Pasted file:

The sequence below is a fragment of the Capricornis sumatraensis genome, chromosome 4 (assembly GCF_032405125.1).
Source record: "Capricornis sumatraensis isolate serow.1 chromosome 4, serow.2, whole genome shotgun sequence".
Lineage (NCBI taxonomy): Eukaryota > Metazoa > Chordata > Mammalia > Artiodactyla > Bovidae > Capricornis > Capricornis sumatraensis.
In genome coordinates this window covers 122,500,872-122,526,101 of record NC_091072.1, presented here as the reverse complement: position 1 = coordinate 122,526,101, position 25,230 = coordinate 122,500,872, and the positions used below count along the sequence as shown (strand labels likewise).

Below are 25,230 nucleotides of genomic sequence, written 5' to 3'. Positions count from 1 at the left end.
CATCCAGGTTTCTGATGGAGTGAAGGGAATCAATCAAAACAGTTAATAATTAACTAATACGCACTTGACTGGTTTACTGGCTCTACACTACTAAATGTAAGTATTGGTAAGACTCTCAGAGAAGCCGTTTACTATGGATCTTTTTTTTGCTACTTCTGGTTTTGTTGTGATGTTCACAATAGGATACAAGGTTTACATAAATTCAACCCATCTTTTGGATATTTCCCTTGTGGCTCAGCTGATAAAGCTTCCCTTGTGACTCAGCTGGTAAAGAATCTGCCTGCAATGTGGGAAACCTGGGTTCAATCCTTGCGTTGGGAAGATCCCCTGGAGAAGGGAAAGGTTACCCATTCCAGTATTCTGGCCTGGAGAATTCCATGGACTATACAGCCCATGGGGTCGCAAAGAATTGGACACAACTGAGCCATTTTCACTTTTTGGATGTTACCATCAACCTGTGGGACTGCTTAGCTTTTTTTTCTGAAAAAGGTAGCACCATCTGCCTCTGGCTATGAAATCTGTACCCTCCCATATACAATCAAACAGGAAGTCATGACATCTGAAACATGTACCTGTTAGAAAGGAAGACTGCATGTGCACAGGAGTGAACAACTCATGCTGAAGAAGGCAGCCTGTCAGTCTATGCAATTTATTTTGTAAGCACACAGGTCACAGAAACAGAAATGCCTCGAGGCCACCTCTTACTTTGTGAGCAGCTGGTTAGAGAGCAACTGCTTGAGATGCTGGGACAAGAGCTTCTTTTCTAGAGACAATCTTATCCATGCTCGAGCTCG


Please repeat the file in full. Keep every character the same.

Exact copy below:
The sequence below is a fragment of the Capricornis sumatraensis genome, chromosome 4 (assembly GCF_032405125.1).
Source record: "Capricornis sumatraensis isolate serow.1 chromosome 4, serow.2, whole genome shotgun sequence".
Lineage (NCBI taxonomy): Eukaryota > Metazoa > Chordata > Mammalia > Artiodactyla > Bovidae > Capricornis > Capricornis sumatraensis.
In genome coordinates this window covers 122,500,872-122,526,101 of record NC_091072.1, presented here as the reverse complement: position 1 = coordinate 122,526,101, position 25,230 = coordinate 122,500,872, and the positions used below count along the sequence as shown (strand labels likewise).

Below are 25,230 nucleotides of genomic sequence, written 5' to 3'. Positions count from 1 at the left end.
CATCCAGGTTTCTGATGGAGTGAAGGGAATCAATCAAAACAGTTAATAATTAACTAATACGCACTTGACTGGTTTACTGGCTCTACACTACTAAATGTAAGTATTGGTAAGACTCTCAGAGAAGCCGTTTACTATGGATCTTTTTTTTGCTACTTCTGGTTTTGTTGTGATGTTCACAATAGGATACAAGGTTTACATAAATTCAACCCATCTTTTGGATATTTCCCTTGTGGCTCAGCTGATAAAGCTTCCCTTGTGACTCAGCTGGTAAAGAATCTGCCTGCAATGTGGGAAACCTGGGTTCAATCCTTGCGTTGGGAAGATCCCCTGGAGAAGGGAAAGGTTACCCATTCCAGTATTCTGGCCTGGAGAATTCCATGGACTATACAGCCCATGGGGTCGCAAAGAATTGGACACAACTGAGCCATTTTCACTTTTTGGATGTTACCATCAACCTGTGGGACTGCTTAGCTTTTTTTTCTGAAAAAGGTAGCACCATCTGCCTCTGGCTATGAAATCTGTACCCTCCCATATACAATCAAACAGGAAGTCATGACATCTGAAACATGTACCTGTTAGAAAGGAAGACTGCATGTGCACAGGAGTGAACAACTCATGCTGAAGAAGGCAGCCTGTCAGTCTATGCAATTTATTTTGTAAGCACACAGGTCACAGAAACAGAAATGCCTCGAGGCCACCTCTTACTTTGTGAGCAGCTGGTTAGAGAGCAACTGCTTGAGATGCTGGGACAAGAGCTTCTTTTCTAGAGACAATCTTATCCATGCTCGAGCTCG